By Alexandre Ghotbi
I am an epicurean at heart. There is hardly anything I enjoy more than sharing a fine meal with my loved ones, but I needed to find a relationship between Patek Philippe’s amazing perpetual calendar split seconds chronograph Ref. 5004 in steel with my presence in a kitchen under the guidance of an award-winning chef.
Watch enthusiasts often joke that the main reason for having a mechanical chronograph is for cooking but I’m not sure such a mechanical masterpiece should be reduced to timer mode. Another approach would be that both Patek Philippe and the restaurant du Parc des Eaux Vives are in Geneva but that would be a stretch even to the most prolific of imaginations.
On a wonderful brisk sunny morning I headed out to my cooking lesson with Chef Manifacier none the wiser on the analogy that I could make between cooking and the watch, but I have to say that I was excited to learn a recipe with a star chef wearing a watch that few have had the pleasure of wearing and even less seeing as the steel reference 5004 was never publicly available, never shown in a catalogue and only reserved for Patek Phillipe’s most valuable clients. The one I was wearing is only the 6th to grace the auction market in a decade since the watch was launched – an event that celebrated and announced the end of the mythical Reference 5004, in 2011.
I was greeted in the chef’s kitchen and was told that we would be making sea bass with the addition of different preparations based on celery to surprise and enchant the palate.
But first things first, the tools. Like a good watchmaker who customizes his tools to perfectly fit his or her hand and techniques, the chef has utensils made specially for him. The most impressive being a cutting knife he had custom made when in Japan (the knife is signed in Japanese with the name of the master maker and the chef’s). The making of a knife is along process consisting of folding different types of steel into each other continuously until they form one which also gives the “Damascus” effect to the knife. The handle is also custom built to perfectly fit the chef’s hand.
As we started the preparations, slicing fish, chopping greens, preparing glorious concoctions and marinades I realized - while the chef was whizzing through each step with me clumsily lagging behind – that the greatest common denominators between watchmaking and cuisine are the incredible talent, dexterity, attention to details, skills honed through the years and precision needed to perfectly master the craft.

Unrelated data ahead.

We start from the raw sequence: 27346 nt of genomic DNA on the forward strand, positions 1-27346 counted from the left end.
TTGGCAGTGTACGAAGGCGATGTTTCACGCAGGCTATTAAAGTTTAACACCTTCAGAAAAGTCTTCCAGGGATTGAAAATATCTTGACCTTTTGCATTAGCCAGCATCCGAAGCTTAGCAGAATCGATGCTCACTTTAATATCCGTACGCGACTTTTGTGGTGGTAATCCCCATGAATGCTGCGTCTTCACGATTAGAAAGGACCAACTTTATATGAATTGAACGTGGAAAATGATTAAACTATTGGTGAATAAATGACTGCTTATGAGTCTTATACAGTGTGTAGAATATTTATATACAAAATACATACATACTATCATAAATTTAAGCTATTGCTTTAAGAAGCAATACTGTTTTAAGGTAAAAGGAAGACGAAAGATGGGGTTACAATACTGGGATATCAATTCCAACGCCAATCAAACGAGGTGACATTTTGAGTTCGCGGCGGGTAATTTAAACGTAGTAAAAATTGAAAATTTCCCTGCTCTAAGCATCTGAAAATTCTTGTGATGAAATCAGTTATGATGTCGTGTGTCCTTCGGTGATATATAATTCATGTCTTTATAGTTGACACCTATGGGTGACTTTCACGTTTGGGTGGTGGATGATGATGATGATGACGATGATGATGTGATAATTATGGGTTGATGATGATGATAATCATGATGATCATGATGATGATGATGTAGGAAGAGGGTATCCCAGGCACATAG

To create a masterpiece that can mechanically calculate the length of days in each month, the phases of the moon and to record time just using steel and brass can be compared to creating a gustative explosion by bringing together celery and fish. Both the watchmaker and the chef sublimate everyday objects/elements to create the exceptional.
Once each element was ready it was time to prepare the plate, each ingredient was to be placed in a specific area and a specific order for the tastes to fit in harmoniously, if this isn’t design then I don’t know what is!
As we sat down to taste the result and share a wonderfully crisp glass of Genevan Chardonnay with Arthur Touchot, our Head of Digital and lead editor for this series as well as Jess Hoffman our talented photographer, the evidence hit me like a hammer to my head that beyond the craft, both cuisine and watchmaking are experiences.
An experience of shared passion, of exchange, of limitless discussions but most of all two hobbies that bring men and women together. I think this is what we call happiness.
Information about the restaurant
La Terrasse du Parc
Open every day non-stop from 10am until 7pm
Le 82 by Jérôme Manifacier
Gastronomic weekends until the restaurant can open again (due to the current pandemic situation).
Phone: +41 (0)22 849 75 75